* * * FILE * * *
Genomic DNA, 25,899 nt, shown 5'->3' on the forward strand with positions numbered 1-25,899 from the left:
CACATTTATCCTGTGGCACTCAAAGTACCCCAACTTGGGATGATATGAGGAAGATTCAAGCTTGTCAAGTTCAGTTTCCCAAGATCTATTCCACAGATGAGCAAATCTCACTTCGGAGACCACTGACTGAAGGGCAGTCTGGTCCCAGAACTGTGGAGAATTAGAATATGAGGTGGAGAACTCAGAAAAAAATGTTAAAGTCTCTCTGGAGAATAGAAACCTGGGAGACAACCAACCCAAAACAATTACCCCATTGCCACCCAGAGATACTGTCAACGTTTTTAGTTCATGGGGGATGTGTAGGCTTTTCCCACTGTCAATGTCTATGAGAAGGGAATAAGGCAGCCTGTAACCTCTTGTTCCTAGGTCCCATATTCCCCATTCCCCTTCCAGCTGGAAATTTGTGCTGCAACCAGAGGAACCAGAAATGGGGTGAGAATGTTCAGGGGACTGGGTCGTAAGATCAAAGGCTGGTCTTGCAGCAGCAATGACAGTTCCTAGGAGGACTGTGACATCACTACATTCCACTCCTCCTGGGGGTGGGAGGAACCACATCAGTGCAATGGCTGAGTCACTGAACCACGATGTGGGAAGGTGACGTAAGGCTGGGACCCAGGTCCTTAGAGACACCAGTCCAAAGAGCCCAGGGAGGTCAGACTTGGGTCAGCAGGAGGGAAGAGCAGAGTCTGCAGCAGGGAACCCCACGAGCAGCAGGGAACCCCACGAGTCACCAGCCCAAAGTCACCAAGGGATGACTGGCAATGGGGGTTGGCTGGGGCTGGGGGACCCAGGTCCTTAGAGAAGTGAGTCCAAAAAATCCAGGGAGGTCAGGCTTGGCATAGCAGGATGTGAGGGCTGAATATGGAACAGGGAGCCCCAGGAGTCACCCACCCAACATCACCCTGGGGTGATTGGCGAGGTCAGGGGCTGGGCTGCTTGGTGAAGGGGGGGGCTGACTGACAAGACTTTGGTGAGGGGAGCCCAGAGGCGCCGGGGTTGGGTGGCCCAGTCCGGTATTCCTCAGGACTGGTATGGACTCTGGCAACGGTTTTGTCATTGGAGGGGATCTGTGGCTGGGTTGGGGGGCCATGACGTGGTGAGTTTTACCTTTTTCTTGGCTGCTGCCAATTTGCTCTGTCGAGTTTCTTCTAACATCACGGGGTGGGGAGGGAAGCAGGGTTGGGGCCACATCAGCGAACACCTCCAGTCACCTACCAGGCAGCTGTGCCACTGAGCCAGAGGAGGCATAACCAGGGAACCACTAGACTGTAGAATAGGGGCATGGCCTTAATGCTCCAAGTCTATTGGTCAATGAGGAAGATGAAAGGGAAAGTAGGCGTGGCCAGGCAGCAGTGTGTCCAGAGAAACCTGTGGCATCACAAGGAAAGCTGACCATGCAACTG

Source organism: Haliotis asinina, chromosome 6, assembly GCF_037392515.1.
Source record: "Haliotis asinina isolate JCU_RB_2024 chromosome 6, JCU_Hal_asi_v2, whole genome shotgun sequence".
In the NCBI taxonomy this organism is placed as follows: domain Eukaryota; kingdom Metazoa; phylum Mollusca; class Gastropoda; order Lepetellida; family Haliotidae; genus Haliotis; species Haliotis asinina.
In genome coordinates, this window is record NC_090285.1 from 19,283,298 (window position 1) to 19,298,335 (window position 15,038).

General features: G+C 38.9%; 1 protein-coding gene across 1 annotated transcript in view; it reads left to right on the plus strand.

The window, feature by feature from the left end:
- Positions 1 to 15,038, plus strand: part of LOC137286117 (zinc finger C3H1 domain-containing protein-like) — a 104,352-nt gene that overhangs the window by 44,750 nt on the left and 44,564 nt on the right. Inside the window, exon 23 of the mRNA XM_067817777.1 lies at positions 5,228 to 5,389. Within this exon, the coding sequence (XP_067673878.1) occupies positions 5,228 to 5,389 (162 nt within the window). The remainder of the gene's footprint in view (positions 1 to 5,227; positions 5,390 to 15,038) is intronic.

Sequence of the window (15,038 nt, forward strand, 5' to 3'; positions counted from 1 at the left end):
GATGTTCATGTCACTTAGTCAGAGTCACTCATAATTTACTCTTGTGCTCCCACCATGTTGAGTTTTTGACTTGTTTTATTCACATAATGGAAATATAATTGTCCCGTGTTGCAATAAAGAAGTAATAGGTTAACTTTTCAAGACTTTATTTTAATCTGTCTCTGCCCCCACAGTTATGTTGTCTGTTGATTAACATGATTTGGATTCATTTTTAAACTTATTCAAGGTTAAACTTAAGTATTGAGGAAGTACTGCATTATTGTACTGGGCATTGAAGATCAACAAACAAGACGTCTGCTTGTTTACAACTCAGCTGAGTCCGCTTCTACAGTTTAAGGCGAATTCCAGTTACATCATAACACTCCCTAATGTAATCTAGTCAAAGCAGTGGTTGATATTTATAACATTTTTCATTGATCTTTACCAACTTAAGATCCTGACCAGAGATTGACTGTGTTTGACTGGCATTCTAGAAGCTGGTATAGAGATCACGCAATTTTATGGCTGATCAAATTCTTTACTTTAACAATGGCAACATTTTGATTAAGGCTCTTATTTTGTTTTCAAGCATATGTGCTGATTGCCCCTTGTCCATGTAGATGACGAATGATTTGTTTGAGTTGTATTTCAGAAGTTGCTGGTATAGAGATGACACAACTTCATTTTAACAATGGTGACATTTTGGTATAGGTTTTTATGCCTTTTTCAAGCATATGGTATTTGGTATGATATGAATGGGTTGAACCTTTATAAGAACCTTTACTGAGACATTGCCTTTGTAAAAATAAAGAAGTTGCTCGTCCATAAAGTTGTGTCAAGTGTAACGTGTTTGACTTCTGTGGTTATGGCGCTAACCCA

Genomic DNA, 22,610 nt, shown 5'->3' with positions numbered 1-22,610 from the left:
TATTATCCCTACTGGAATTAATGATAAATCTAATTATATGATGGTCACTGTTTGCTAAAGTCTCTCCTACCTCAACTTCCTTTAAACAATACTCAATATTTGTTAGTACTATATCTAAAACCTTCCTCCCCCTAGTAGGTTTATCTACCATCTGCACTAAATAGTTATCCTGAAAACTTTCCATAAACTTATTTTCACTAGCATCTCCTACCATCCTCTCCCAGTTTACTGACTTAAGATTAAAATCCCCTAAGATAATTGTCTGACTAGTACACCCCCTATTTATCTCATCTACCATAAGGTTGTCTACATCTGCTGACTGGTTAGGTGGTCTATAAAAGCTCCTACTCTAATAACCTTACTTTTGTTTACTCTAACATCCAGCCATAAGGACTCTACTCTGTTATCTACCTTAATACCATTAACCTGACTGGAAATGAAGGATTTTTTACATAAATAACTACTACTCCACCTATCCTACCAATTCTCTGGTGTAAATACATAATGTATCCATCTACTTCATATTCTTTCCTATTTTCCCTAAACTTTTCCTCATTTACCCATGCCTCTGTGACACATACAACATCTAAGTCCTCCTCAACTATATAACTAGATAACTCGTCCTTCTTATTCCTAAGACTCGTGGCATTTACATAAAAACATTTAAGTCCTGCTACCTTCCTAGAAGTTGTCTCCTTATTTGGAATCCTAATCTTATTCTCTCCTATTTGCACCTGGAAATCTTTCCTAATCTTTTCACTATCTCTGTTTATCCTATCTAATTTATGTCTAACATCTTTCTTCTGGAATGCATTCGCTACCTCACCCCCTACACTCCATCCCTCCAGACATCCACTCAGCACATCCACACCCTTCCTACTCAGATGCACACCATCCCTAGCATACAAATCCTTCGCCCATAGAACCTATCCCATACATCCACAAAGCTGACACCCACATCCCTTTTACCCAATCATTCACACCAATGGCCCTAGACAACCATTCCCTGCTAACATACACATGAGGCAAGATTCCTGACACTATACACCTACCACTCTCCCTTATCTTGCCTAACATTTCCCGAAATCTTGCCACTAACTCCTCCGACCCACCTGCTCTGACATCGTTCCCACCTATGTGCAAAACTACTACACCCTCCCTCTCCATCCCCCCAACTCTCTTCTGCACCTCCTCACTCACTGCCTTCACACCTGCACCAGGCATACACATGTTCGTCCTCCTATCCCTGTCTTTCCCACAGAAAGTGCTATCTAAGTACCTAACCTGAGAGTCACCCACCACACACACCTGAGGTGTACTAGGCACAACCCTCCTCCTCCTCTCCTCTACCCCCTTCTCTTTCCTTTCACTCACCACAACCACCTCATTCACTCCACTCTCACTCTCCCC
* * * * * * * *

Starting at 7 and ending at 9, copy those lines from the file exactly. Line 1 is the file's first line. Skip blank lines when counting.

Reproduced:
General features: G+C 38.9%; 1 protein-coding gene across 1 annotated transcript in view; it reads left to right on the plus strand.

The window, feature by feature from the left end:
- Positions 1 to 15,038, plus strand: part of LOC137286117 (zinc finger C3H1 domain-containing protein-like) — a 104,352-nt gene that overhangs the window by 44,750 nt on the left and 44,564 nt on the right. Inside the window, exon 23 of the mRNA XM_067817777.1 lies at positions 5,228 to 5,389. Within this exon, the coding sequence (XP_067673878.1) occupies positions 5,228 to 5,389 (162 nt within the window). The remainder of the gene's footprint in view (positions 1 to 5,227; positions 5,390 to 15,038) is intronic.